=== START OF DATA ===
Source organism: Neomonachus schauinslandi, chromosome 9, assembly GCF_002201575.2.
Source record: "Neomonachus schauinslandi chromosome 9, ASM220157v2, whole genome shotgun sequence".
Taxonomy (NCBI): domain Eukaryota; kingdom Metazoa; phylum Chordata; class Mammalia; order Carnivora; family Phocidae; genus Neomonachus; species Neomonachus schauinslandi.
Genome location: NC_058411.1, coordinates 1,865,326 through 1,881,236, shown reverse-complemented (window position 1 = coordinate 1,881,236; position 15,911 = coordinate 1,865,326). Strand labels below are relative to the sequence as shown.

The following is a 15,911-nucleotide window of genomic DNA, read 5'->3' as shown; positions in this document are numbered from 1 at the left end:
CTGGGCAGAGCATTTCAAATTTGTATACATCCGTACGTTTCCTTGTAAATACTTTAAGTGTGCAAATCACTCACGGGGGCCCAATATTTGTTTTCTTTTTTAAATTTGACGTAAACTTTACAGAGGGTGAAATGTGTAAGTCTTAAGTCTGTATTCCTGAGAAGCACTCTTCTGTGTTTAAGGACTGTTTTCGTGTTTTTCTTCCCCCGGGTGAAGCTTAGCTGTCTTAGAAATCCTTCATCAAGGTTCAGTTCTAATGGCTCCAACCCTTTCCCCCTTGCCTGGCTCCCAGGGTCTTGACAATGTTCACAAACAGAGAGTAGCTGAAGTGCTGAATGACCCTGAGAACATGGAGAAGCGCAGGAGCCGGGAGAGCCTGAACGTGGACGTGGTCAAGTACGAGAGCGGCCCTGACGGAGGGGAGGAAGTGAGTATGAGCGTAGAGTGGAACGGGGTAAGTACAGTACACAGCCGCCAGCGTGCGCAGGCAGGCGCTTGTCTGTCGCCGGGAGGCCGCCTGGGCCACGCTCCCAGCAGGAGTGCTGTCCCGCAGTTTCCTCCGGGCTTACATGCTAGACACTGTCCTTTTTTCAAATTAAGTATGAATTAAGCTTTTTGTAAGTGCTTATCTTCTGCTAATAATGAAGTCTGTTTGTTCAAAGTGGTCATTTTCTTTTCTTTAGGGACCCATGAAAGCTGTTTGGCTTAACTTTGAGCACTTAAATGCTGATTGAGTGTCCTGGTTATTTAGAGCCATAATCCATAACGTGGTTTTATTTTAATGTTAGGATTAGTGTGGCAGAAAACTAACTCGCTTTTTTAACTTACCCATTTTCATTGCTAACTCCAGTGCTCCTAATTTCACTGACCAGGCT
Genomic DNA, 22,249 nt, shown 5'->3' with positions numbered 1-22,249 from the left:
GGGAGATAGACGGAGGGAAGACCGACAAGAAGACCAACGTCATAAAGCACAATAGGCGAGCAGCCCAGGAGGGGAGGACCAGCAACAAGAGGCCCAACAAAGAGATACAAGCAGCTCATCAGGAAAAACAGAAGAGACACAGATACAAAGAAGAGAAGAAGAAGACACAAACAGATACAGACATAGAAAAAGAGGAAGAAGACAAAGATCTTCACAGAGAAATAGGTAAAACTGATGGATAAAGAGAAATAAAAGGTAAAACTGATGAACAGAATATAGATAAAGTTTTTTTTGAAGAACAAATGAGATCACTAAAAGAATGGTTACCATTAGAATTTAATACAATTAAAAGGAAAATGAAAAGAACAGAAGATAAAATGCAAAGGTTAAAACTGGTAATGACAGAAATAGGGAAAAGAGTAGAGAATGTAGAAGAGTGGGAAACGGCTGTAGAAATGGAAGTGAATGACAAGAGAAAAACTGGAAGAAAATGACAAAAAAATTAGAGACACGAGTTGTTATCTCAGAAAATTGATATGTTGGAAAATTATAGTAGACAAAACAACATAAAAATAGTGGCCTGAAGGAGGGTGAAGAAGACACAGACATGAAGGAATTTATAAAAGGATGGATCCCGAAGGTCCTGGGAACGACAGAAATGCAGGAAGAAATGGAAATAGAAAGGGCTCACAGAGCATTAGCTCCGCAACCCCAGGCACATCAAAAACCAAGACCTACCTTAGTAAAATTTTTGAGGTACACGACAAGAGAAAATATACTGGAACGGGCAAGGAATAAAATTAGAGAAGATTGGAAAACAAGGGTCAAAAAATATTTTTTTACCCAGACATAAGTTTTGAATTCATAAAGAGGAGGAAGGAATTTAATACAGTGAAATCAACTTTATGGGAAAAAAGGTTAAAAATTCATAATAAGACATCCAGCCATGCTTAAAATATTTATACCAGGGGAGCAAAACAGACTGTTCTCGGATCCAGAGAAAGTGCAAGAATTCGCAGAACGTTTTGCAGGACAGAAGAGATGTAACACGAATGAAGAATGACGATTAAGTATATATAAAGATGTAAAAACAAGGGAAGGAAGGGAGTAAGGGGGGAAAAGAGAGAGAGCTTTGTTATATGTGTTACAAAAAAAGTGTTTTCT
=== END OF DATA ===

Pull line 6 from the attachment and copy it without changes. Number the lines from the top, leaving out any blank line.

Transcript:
CTGGGCAGAGCATTTCAAATTTGTATACATCCGTACGTTTCCTTGTAAATACTTTAAGTGTGCAAATCACTCACGGGGGCCCAATATTTGTTTTCTTTTTTAAATTTGACGTAAACTTTACAGAGGGTGAAATGTGTAAGTCTTAAGTCTGTATTCCTGAGAAGCACTCTTCTGTGTTTAAGGACTGTTTTCGTGTTTTTCTTCCCCCGGGTGAAGCTTAGCTGTCTTAGAAATCCTTCATCAAGGTTCAGTTCTAATGGCTCCAACCCTTTCCCCCTTGCCTGGCTCCCAGGGTCTTGACAATGTTCACAAACAGAGAGTAGCTGAAGTGCTGAATGACCCTGAGAACATGGAGAAGCGCAGGAGCCGGGAGAGCCTGAACGTGGACGTGGTCAAGTACGAGAGCGGCCCTGACGGAGGGGAGGAAGTGAGTATGAGCGTAGAGTGGAACGGGGTAAGTACAGTACACAGCCGCCAGCGTGCGCAGGCAGGCGCTTGTCTGTCGCCGGGAGGCCGCCTGGGCCACGCTCCCAGCAGGAGTGCTGTCCCGCAGTTTCCTCCGGGCTTACATGCTAGACACTGTCCTTTTTTCAAATTAAGTATGAATTAAGCTTTTTGTAAGTGCTTATCTTCTGCTAATAATGAAGTCTGTTTGTTCAAAGTGGTCATTTTCTTTTCTTTAGGGACCCATGAAAGCTGTTTGGCTTAACTTTGAGCACTTAAATGCTGATTGAGTGTCCTGGTTATTTAGAGCCATAATCCATAACGTGGTTTTATTTTAATGTTAGGATTAGTGTGGCAGAAAACTAACTCGCTTTTTTAACTTACCCATTTTCATTGCTAACTCCAGTGCTCCTAATTTCACTGACCAGGCT